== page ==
The reason this article surfaced was Google's publishing of 1800 digital copies of Life Magazine, from 1936-1972. The photography is great. The advertisements are fun. (Tip: you wives or hopeful girls filling your hope chests will find the kitchen gadget ads quite helpful. And men: where else can you shop for a Desoto?)

(Cough.) Here is the article on science fiction publishing and fandom in 1951 from the May 21, 1951 issue of Life Magazine. Zoom in and be prepared for lots of article continuations. Added bonus: this is a summer beach fashion issue (whoo hoo), and includes photos of a B-36 crash.

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Thursday, September 10, 2009

T.S. Eliot and Mickey Mouse in Same Sentence?

T.S. Eliot and Mickey Mouse in the same sentence? Yes, if you order the new, 1100 page New Literary History of America, from Harvard University Press. The reviewer at Boston.com (associated with The Boston Globe) had difficulty finding a one-sentence description for the work. It's not his fault; it apparently defies such a description. It has over 200 essays, and includes many mash-ups. Says the reviewer, Alex Beam:

So what’s here? It’s all about counterintuitive pairings: T.S. Eliot and Mickey Mouse; Harry Truman and Vladimir Nabokov; “Henry James finds himself in bed with Edgar Rice Burroughs,’’ Marcus and Sollors promise, to which one can only say: Wow, I’d like to see that.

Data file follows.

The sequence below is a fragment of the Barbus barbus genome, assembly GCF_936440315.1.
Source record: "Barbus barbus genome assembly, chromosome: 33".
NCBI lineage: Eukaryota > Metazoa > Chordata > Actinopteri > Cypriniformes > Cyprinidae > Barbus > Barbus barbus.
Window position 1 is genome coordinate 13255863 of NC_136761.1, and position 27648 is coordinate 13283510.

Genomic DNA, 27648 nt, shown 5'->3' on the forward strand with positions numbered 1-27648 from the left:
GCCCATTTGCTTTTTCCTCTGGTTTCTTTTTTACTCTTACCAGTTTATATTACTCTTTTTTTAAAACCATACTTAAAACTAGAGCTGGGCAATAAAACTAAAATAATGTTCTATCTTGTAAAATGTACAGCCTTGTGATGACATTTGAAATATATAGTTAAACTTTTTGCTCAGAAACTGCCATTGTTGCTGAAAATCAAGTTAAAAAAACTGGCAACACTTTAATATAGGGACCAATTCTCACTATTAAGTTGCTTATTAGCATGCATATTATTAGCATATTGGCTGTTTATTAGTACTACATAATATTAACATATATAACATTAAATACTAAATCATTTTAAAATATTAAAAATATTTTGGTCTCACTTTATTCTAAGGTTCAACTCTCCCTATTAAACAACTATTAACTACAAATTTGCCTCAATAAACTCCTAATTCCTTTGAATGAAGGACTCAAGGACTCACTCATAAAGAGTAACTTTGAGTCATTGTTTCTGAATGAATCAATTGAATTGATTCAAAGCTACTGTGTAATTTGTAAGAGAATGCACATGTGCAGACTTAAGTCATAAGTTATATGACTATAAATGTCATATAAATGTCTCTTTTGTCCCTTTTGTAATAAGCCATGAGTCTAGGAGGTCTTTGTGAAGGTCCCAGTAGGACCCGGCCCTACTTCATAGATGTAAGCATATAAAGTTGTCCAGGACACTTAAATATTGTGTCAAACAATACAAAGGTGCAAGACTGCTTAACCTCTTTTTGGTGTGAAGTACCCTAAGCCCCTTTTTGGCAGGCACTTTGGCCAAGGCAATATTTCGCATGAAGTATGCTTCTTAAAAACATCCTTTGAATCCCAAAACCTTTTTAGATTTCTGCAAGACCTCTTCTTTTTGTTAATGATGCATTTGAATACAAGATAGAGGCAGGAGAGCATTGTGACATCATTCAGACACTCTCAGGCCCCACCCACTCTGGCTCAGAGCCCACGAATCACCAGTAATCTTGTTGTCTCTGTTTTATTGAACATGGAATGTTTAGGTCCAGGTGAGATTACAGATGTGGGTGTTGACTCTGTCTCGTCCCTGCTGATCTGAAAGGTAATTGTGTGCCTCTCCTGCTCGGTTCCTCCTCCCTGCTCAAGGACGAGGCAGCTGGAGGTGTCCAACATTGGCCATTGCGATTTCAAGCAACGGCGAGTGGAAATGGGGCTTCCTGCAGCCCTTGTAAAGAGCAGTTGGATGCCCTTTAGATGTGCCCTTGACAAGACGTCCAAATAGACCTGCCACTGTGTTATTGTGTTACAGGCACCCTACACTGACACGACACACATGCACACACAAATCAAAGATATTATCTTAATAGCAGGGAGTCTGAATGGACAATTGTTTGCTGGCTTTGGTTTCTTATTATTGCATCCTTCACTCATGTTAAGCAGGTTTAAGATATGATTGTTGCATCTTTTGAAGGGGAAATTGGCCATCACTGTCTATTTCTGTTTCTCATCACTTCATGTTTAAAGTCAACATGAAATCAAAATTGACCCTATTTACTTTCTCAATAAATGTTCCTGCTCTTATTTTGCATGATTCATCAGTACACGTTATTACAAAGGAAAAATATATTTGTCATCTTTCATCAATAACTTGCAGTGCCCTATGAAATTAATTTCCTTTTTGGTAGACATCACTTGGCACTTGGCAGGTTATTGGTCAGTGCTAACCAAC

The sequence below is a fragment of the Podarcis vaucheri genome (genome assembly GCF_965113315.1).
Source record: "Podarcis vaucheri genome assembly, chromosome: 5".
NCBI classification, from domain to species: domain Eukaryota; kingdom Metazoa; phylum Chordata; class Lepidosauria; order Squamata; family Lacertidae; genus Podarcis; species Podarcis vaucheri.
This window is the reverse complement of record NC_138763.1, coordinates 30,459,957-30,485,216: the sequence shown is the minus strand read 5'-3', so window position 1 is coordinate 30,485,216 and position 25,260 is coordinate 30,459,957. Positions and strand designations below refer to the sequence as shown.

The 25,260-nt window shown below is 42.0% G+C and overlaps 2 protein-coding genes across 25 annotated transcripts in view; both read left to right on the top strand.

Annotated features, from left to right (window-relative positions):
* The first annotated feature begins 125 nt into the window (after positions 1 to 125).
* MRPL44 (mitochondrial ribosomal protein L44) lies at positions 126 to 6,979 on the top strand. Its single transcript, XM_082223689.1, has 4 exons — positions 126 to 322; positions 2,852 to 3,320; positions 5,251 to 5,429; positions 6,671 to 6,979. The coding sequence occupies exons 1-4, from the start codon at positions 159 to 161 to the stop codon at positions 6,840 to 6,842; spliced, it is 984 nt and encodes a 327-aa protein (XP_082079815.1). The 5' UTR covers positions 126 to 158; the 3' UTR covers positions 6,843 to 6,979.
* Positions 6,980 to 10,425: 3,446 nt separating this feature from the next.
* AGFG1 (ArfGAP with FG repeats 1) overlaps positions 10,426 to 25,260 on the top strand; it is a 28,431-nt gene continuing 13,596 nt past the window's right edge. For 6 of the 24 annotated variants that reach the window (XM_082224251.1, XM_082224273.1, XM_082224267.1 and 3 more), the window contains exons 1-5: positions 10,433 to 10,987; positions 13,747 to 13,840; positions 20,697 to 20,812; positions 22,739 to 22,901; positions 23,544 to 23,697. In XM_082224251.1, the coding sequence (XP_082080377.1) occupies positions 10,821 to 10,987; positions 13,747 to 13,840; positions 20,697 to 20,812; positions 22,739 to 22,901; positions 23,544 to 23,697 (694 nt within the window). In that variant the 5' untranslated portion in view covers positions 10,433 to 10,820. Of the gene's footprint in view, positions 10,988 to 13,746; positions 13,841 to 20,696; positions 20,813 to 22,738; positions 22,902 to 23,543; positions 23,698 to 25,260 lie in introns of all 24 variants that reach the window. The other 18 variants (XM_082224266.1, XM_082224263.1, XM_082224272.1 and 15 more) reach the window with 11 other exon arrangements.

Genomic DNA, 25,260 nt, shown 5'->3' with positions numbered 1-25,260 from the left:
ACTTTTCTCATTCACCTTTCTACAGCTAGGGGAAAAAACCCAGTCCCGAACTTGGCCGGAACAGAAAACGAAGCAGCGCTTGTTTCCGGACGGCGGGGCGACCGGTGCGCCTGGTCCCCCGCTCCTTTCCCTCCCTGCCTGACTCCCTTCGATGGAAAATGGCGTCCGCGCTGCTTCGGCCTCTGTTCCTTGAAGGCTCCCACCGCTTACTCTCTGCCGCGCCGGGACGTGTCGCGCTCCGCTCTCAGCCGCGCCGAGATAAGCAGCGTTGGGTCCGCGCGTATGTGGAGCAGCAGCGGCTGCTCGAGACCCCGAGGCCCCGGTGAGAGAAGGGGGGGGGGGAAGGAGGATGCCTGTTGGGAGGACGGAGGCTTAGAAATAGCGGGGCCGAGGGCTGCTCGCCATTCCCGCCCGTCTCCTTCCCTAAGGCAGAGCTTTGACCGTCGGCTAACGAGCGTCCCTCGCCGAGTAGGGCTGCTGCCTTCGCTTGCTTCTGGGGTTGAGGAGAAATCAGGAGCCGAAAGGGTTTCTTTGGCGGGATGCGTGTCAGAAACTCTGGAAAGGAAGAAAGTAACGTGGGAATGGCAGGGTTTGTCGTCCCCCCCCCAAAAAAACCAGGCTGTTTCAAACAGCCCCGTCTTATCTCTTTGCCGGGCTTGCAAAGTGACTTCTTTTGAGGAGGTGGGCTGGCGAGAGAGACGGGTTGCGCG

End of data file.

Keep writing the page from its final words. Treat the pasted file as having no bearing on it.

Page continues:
Despite its girth, the book is about $50, so you should be able to tolerate some eclecticism and still have good bang for your buck. Here is Harvard University's web page on New Literary History of America.


Bonus! At the time of publication of this post, there was a sidebar link in the article to some amazing Hubble Telescope photos (requires Adobe Flash).

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Wednesday, September 9, 2009

Edgar Allan Poe Digital Collection

This is still the bicentennial year of Edgar Allan Poe. If you're a Poe fan, you'll be interested in a Resource Shelf article about a digital collection of and about Poe's body of work. The collection includes, for example, letters about Poe and his writings by Arthur Conan Doyle and other notables.

The Edgar Allan Poe Digital Collection is hosted by the University of Texas, and includes these categories of documents:

  • Poe manuscript works
  • Poe letters and documents
  • Letters to Poe
  • Related letters and manuscripts
  • Books belonging to Poe
  • Poe editions
  • Sheet music for songs based on Poe's poetry
  • Poe portraiture and photographs
  • Poe miscellany
  • Poe newspapers

Resource Shelf is itself interesting. It is "a daily newsletter with resources of interest to information professionals, educators and journalists." I'll toss writers and readers into that list.

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Saturday, August 22, 2009

Ray Bradbury: We are the Martians

This article in The Smart Set, a Drexel University online magazine, paints a political picture of the U.S. space program beginning with President Kennedy's Rice Stadium speech to when we landed colonists on Mars, according to Ray Bradbury's vision from The Martian Chronicles. Ray Bradbury's vision of space travel is the lens of the article. Bradbury feels that the romance of space travel is the ideal motivator, but which is quickly dashed by the realities. Will we find life on Mars? Bradbury was asked: